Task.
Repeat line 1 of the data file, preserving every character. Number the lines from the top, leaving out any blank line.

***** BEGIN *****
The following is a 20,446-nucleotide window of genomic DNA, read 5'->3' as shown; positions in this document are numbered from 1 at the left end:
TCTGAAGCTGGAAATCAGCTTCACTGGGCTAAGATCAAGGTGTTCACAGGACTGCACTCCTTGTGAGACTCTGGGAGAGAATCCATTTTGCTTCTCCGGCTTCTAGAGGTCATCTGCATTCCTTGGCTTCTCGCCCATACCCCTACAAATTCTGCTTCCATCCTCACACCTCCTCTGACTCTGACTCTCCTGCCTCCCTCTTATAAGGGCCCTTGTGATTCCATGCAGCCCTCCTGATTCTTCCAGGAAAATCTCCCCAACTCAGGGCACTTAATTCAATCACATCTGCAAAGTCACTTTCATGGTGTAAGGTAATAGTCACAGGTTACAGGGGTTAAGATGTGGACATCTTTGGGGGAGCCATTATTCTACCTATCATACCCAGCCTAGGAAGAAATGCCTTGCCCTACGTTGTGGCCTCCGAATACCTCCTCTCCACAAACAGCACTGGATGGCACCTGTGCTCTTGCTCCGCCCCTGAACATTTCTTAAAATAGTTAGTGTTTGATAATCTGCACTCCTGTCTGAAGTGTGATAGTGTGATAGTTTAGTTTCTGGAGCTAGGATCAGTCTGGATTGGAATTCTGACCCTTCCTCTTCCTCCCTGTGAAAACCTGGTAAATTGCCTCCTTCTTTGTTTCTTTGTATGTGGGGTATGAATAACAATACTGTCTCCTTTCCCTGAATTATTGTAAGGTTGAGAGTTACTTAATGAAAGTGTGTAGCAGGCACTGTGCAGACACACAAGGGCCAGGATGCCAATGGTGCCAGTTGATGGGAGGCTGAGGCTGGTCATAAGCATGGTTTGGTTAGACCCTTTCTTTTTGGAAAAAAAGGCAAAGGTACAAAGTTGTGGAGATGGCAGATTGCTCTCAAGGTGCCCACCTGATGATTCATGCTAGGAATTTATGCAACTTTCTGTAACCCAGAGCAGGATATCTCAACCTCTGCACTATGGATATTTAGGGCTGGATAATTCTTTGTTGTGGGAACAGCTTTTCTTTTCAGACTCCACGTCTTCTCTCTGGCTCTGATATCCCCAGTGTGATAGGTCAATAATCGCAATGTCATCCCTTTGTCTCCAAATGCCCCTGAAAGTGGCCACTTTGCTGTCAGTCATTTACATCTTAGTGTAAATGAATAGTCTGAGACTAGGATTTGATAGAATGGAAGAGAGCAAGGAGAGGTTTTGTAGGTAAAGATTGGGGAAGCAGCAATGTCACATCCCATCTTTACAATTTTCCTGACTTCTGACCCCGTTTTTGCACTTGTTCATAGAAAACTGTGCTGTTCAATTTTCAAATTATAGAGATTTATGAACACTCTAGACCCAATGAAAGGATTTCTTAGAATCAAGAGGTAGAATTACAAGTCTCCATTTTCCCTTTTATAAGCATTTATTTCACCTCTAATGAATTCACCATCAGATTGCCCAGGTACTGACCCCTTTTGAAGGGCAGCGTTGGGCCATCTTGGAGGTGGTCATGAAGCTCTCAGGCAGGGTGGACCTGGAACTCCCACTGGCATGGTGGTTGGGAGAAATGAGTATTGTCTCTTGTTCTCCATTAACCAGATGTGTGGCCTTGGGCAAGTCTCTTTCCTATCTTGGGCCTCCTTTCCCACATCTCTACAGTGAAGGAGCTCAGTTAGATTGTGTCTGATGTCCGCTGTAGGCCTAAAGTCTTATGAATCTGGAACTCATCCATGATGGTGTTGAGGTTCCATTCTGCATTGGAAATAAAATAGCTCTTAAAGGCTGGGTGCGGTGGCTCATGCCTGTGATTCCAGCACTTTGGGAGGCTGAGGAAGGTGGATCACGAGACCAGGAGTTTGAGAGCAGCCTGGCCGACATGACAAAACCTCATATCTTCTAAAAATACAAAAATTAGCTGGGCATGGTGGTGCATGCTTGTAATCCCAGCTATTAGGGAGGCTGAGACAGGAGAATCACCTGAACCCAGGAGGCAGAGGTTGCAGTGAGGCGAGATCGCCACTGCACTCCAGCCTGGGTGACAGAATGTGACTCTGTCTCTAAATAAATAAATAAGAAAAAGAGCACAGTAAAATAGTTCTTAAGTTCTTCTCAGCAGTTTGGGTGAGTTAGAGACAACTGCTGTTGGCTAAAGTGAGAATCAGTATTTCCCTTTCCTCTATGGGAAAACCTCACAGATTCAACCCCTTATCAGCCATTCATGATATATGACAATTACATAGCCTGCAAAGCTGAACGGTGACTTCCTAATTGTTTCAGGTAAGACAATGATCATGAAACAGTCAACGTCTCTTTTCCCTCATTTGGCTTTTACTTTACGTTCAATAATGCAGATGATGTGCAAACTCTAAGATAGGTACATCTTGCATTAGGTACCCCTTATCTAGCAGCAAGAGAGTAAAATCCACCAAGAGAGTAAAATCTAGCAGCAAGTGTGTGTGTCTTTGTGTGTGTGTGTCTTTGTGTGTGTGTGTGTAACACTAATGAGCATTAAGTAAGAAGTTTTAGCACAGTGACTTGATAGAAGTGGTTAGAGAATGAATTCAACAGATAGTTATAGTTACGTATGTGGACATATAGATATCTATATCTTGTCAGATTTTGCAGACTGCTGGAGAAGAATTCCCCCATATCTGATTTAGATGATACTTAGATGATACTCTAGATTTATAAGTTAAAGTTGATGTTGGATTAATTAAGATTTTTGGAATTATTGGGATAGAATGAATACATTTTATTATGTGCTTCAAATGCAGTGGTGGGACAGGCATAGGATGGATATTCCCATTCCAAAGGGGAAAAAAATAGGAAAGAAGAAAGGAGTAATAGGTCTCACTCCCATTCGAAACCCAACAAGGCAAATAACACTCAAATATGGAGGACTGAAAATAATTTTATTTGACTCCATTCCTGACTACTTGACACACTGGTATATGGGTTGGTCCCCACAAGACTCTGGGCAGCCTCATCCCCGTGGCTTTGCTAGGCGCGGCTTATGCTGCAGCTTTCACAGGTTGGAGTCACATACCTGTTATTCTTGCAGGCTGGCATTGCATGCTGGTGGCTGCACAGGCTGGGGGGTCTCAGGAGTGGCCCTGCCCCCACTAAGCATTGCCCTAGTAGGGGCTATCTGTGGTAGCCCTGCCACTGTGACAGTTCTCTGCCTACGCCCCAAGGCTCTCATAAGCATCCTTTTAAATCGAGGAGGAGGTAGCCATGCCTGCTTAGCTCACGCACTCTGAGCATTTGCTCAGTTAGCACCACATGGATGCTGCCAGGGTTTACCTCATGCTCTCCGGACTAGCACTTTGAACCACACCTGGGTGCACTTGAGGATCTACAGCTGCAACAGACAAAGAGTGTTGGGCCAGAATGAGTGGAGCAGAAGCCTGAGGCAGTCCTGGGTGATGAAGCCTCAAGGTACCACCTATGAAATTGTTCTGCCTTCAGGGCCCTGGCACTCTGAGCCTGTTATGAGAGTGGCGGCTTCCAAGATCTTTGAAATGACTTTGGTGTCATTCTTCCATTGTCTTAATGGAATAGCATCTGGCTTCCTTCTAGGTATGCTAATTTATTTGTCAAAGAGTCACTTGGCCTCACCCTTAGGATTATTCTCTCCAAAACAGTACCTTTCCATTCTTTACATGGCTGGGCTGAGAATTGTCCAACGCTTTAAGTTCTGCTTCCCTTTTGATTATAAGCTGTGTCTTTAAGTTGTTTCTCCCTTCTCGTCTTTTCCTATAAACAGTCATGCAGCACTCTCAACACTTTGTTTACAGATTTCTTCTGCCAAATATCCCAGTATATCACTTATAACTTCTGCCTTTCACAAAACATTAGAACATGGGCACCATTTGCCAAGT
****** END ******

The following is a 20,446-nucleotide window of genomic DNA, read 5'->3' as shown; positions in this document are numbered from 1 at the left end: